|UNITED STATES OF AMERICA,
THOMAS O. MARTIN
THOMAS O. MARTIN,
D.C. No. 01-CR-40116-01-JAR
After sundown on May 22, 2001, two police officers in Topeka, Kansas saw a car parked by the side of the road. One of the officers observed at least one car crossing into the lane for oncoming traffic to avoid the parked vehicle. Through the car's windows, the officers saw three knives, the largest of which had a blade 8-12 inches long. Entering the vehicle through an unlocked back door, the officers discovered evidence of methamphetamine production.
Mr. Martin was charged with violating 21 U.S.C. §§ 841(c)(1) and 846 (with reference to 21 U.S.C. §§ 841(a)(1) and 841(b)(1)(B)). After his motion to suppress evidence on Fourth Amendment grounds was denied, Mr. Martin entered a conditional plea of guilty to violating 21 U.S.C. § 841(c)(1) and reserved his right to appeal.
Mr. Martin now appeals the district court's denial of his suppression motion, and he also challenges the district court's enhancement of his sentence under the career offender section of the sentencing guidelines, USSG § 4B1.1. The government does not challenge Mr. Martin's right to appeal his sentence.
In reviewing Mr. Martin's challenge to the denial of his motion to suppress evidence, "we consider the totality of the circumstances and view the evidence in a light most favorable to the government. We accept the district court's factual findings unless those findings are clearly erroneous." United States v. McKissick, 204 F.3d 1282, 1296 (10th Cir. 2000). The district court found that the vehicle in question was vacant and improperly parked on a two-lane road, obstructing traffic and requiring other vehicles to cross into the oncoming lane. "The authority of police to seize and remove from the streets vehicles impeding traffic or threatening public safety and convenience is beyond challenge." South Dakota v. Opperman, 428 U.S. 364, 369 (1976). Moreover, the presence of knives (one virtually a machete) in an unlocked vehicle presented a danger to the public especially, we note, to children who might have happened bythat justified the officers' decision to act. See United States v. Lugo, 978 F.2d 631, 635 (10th Cir. 1992) ("Noninvestigatory searches of automobiles . . . do not offend Fourth Amendment principles so long as such activities are warranted in terms of state law or sound police procedure, and are justified by concern for the safety of the general public who might be endangered if an intruder removed a weapon.").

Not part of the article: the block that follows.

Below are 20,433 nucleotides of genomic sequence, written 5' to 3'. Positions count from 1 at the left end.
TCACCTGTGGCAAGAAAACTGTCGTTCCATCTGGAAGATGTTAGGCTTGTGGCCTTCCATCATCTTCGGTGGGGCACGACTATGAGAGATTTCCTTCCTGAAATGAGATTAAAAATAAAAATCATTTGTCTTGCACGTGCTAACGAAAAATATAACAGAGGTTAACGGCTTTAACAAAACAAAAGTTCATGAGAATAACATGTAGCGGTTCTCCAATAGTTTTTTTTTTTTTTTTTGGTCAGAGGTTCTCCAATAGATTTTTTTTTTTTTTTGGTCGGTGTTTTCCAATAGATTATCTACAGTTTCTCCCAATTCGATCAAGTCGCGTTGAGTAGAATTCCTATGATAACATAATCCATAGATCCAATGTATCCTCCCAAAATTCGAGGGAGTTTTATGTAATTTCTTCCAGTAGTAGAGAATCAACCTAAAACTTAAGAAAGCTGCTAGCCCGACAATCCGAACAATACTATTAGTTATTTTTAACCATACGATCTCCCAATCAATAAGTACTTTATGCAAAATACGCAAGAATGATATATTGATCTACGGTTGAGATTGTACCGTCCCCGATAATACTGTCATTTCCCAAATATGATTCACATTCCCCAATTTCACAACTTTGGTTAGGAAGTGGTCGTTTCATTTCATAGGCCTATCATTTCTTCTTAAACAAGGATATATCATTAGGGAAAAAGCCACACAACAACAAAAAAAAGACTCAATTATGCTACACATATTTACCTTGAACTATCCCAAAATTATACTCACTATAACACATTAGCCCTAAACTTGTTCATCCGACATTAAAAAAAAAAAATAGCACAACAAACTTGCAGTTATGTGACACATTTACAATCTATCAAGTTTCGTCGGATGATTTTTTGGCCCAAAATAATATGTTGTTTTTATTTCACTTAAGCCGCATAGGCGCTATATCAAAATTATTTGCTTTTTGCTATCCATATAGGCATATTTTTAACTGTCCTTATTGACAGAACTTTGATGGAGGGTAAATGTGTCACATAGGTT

Mr. Martin also challenges his classification as a "career offender" for sentencing purposes. "A defendant is a career offender if . . . the defendant has at least two prior felony convictions of . . . a crime of violence." USSG § 4B1.1(a)(3). A crime of violence "include[s] the offense of . . . attempting to commit such offenses." USSG § 4B1.2, cmt. n.1 (emphasis added). "'[C]rime of violence' [includes] burglary of a dwelling . . . ." USSG § 4B1.2(a)(2) (emphasis added).
Mr. Martin was convicted in Kansas state court of attempted burglary under Kan. Stat. Ann. §§ 21-3301 (attempt) and -3715 (burglary). Because § 3715 applies not only to burglaries of dwellings but to burglaries of non-dwellings and of various means of conveyance, Mr. Martin argues that the district court erred in finding that he had been convicted of a crime of violence. See USSG § 4B1.2(a)(2). When the statute is ambiguous, the district court is permitted to look beyond the statutory count of conviction and limit its examination to "the charging papers, plea agreement or other statement by the defendant for the record, presentence report adopted by the court, and findings by the sentencing judge," United States v. Smith, 10 F.3d 724, 734 (10th Cir. 1993), to determine the nature of the charge.
Mr. Martin was charged with burglarizing a dwelling. Supl. Rec. vol. I, Gov. Ex. 1 (Complaint). That charge was amended to attempted burglary. Supl. Rec. vol. I, Gov. Ex. 3, at 1 (Journal Entry). The record shows no other amendment to the original complaint. Therefore, we hold that the district court did not err in finding that Mr. Martin's conviction for attempted burglary was a crime of violence, supporting enhancement of his sentence under § 4B1.1.
For the reasons stated above, we AFFIRM the denial of the defendant's motion to suppress, and we AFFIRM his sentence as a career offender.
Entered for the Court,
Robert H. Henry
*.This order and judgment is not binding precedent, except under the doctrines of law of the case, res judicata, and collateral estoppel. The court generally disfavors the citation of orders and judgments; nevertheless, an order and judgment may be cited under the terms and conditions of 10th Cir. R. 36.3.